Table of Contents
- Overview and Important Definitions of Child Sexual Abuse
- Epidemiology of Child Sexual Abuse
- Disclosure of Child Sexual Abuse
- Long-Term Effects of Child Sexual Abuse
- Who Should be Contacted in Case of Child Sexual Abuse
- Signs & Symptoms of children with a history of sexual abuse
- Treatment Interventions for Child Sexual Abuse
Overview and Important Definitions of Child Sexual Abuse
Represents intentional harm to a minor that can be physical, psychological, and sexual abuse or forms such as neglect. It leaves lifelong impact on them.
Sexual act with children
A sexual act with children, according to the US Centers for Disease Control and Prevention (CDC), can be defined as any form of sexual activity that involves penetration of a child. A form of child sexual abuse might be that of sexual contact. It leads to change in their behavior and emotional responses.
A sexual contact is defined as any form of intentional sexual touching of the child without penetration. Exploitation of the child, also known as non-contact sexual interaction per the CDC definitions, involves taking sexual photographs of the child, sexual harassment, trafficking or prostitution.
For the sexual activity to be considered as abusive, the World Health Organization has put some important definitions. The involved child should be unable to give consent, or unable to understand and comprehend the nature of the sexual activity being performed, the child is not developed enough to involve in the sexual activity and the perpetrator should be an adult or another child who is mature enough to be in position of power and responsibility. This definition by the World Health Organization considers the cultural and law differences between different societies.
Non-contact sexual activities might involve a child who is unaware that he or she is being filmed or victimized.
Epidemiology of Child Sexual Abuse
Every case of sexual abuse is not registered and recognized. Therefore, the exact prevalence of the problem can be only estimated.
The retrospective questioning of adults about a previous incident of sexual abuse during their childhood is an indirect way of estimating the prevalence of sexual abuse among children. Whether children are more likely to disclose contact versus non-contact sexual abuse is a debatable subject among scholars.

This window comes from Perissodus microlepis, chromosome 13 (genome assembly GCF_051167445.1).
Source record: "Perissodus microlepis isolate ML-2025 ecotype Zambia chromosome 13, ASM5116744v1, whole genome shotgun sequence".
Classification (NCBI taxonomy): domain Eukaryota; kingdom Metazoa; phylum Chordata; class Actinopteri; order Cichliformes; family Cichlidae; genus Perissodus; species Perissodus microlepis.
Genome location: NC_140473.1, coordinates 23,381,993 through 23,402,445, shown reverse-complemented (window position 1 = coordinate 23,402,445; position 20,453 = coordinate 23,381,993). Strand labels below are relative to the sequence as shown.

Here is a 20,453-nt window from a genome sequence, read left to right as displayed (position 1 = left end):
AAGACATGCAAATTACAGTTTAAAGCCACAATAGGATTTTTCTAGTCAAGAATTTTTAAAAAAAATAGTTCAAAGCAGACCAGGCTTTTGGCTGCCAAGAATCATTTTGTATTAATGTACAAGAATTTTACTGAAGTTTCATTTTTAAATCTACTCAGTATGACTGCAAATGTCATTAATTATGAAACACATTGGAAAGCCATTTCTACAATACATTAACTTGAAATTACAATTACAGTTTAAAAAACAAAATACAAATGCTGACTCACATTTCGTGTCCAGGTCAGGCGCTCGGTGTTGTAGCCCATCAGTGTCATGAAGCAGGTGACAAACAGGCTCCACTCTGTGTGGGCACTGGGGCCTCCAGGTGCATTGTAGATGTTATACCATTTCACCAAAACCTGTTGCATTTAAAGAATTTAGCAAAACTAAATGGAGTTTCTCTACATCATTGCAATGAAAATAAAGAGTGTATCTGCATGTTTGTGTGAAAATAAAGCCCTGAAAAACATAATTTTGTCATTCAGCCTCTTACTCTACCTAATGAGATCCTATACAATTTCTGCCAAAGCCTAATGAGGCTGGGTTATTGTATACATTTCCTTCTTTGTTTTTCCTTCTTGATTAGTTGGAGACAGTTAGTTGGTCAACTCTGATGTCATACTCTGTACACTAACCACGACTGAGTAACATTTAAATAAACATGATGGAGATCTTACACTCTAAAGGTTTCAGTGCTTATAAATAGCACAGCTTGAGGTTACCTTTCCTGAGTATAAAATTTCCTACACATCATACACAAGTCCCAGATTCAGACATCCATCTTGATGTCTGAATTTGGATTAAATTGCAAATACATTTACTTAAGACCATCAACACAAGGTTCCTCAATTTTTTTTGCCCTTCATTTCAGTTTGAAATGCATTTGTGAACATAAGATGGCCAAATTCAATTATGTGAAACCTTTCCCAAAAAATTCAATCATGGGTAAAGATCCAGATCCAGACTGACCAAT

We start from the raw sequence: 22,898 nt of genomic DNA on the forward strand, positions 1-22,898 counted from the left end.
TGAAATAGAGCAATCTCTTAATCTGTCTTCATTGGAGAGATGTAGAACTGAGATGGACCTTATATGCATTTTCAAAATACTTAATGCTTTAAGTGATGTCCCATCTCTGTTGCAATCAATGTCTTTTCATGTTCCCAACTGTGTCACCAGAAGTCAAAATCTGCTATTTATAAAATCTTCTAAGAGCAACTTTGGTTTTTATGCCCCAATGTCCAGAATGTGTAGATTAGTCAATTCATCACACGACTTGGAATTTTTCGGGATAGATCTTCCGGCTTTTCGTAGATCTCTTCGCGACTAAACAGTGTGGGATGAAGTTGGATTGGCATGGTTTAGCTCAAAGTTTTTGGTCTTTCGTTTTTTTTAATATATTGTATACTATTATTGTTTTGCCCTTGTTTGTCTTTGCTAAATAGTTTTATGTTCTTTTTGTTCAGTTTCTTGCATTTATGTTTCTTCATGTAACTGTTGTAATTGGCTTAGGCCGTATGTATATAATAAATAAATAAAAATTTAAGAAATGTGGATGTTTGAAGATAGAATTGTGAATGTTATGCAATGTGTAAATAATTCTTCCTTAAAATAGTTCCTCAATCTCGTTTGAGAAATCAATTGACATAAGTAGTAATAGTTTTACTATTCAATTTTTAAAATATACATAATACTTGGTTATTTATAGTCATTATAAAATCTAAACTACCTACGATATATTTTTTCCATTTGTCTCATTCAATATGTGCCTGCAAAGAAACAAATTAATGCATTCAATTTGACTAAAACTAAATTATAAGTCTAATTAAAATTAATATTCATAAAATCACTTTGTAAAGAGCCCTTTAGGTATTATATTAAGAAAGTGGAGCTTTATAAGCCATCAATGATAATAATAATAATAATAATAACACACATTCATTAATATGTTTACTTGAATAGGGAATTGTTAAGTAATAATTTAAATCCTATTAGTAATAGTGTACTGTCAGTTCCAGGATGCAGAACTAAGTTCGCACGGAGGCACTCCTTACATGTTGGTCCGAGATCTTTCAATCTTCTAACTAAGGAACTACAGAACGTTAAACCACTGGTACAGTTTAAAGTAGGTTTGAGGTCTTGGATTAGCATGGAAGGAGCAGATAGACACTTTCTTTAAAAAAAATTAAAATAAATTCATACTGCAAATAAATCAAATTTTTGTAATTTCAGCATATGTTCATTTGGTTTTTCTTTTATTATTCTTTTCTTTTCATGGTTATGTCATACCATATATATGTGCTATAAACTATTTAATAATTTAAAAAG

The estimated incidence of sexual abuse in adolescents in the United States is around 16%. Females are more likely to experience sexual abuse compared to males, with an estimated 3 to 1 ratio. It is estimated that 1 in 3 females and 1 in five males have been victims of sexual abuse before the age of 18 years. Sexual abuse in Asian countries appears to be either less common or less likely to be reported.
Children who experience other forms of abuse, such as physical or verbal abuse, are more likely to be victims of sexual abuse. Additionally, children of poor families and non-educated parents, history of parental substance abuse and domestic violence are risk factors for child sexual abuse.
Adolescents who run away from home for one reason or another are more likely to get involved with sexual activities such as prostitution. This can happen as a trade-off for food, shelter, money or drugs. Detained children, child soldiers, working children and children with disabilities are also more likely to experience sexual abuse.
Disclosure of Child Sexual Abuse
In many cases, the perpetrator can make the child feel guilty and responsible for the sexual act, or contact, that happened. This feeling of guilt can inhibit the child from coming forward to the authorities and disclose the abusive activities perpetrated against them. Additionally, many children fear that no one will believe them, or they will lose an important figure of their family if they disclose the abusive act. Perpetrator may threaten the child by threats like, “I will kill you or your mother, if you tell anyone.” The child may be forced to get indulged into the act and then feeling of trapped and helpless overpowers the child. Then the child may develop accommodative behavior. This also prevent to disclose.
Age of the child
The age of the victim also plays an important role in determining the likelihood of disclosure. Very young children who experience sexual abuse are very unlikely to be able to understand the nature of the act, therefore, they rarely, if ever, disclose such information intentionally. Instead, a tongue slip during an interview or an abnormal behavior might trigger the pediatrician to suspect sexual abuse.
On the other hand, children aged between 7 and 13 years are more likely to understand the nature of the sexual activities being performed with them. This age group is more likely to be abused sexually. Despite this, this age group is still very vulnerable to manipulation by the caregiver who could also be the perpetrator. Because of this, disclosure in this age group usually happens within one month from the actual sexual act or contact.